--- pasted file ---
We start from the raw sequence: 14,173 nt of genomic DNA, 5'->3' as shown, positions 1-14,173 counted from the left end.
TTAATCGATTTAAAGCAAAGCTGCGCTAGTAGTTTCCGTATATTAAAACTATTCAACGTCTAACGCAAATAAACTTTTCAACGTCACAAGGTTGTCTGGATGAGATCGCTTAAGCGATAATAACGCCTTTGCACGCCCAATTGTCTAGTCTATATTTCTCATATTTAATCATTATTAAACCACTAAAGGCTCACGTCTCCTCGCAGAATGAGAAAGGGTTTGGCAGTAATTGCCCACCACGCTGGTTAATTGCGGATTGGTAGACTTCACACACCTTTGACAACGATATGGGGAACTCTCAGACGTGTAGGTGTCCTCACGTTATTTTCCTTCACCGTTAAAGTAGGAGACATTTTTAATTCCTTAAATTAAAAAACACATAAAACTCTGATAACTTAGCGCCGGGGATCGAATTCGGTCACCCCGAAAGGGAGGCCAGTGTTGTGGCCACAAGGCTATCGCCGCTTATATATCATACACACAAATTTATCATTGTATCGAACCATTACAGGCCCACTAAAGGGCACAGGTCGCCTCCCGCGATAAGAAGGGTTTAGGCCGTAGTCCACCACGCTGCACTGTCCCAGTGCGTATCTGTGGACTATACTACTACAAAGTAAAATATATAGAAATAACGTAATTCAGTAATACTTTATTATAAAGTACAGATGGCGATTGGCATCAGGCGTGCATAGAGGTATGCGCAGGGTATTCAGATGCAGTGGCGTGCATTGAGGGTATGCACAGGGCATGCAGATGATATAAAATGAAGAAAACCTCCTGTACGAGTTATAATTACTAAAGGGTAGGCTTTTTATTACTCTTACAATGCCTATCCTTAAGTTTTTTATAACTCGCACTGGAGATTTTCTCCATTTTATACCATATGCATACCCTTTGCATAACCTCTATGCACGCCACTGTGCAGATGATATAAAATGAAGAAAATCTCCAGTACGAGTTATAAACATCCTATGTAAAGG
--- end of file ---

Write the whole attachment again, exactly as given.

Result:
We start from the raw sequence: 14,173 nt of genomic DNA, 5'->3' as shown, positions 1-14,173 counted from the left end.
TTAATCGATTTAAAGCAAAGCTGCGCTAGTAGTTTCCGTATATTAAAACTATTCAACGTCTAACGCAAATAAACTTTTCAACGTCACAAGGTTGTCTGGATGAGATCGCTTAAGCGATAATAACGCCTTTGCACGCCCAATTGTCTAGTCTATATTTCTCATATTTAATCATTATTAAACCACTAAAGGCTCACGTCTCCTCGCAGAATGAGAAAGGGTTTGGCAGTAATTGCCCACCACGCTGGTTAATTGCGGATTGGTAGACTTCACACACCTTTGACAACGATATGGGGAACTCTCAGACGTGTAGGTGTCCTCACGTTATTTTCCTTCACCGTTAAAGTAGGAGACATTTTTAATTCCTTAAATTAAAAAACACATAAAACTCTGATAACTTAGCGCCGGGGATCGAATTCGGTCACCCCGAAAGGGAGGCCAGTGTTGTGGCCACAAGGCTATCGCCGCTTATATATCATACACACAAATTTATCATTGTATCGAACCATTACAGGCCCACTAAAGGGCACAGGTCGCCTCCCGCGATAAGAAGGGTTTAGGCCGTAGTCCACCACGCTGCACTGTCCCAGTGCGTATCTGTGGACTATACTACTACAAAGTAAAATATATAGAAATAACGTAATTCAGTAATACTTTATTATAAAGTACAGATGGCGATTGGCATCAGGCGTGCATAGAGGTATGCGCAGGGTATTCAGATGCAGTGGCGTGCATTGAGGGTATGCACAGGGCATGCAGATGATATAAAATGAAGAAAACCTCCTGTACGAGTTATAATTACTAAAGGGTAGGCTTTTTATTACTCTTACAATGCCTATCCTTAAGTTTTTTATAACTCGCACTGGAGATTTTCTCCATTTTATACCATATGCATACCCTTTGCATAACCTCTATGCACGCCACTGTGCAGATGATATAAAATGAAGAAAATCTCCAGTACGAGTTATAAACATCCTATGTAAAGG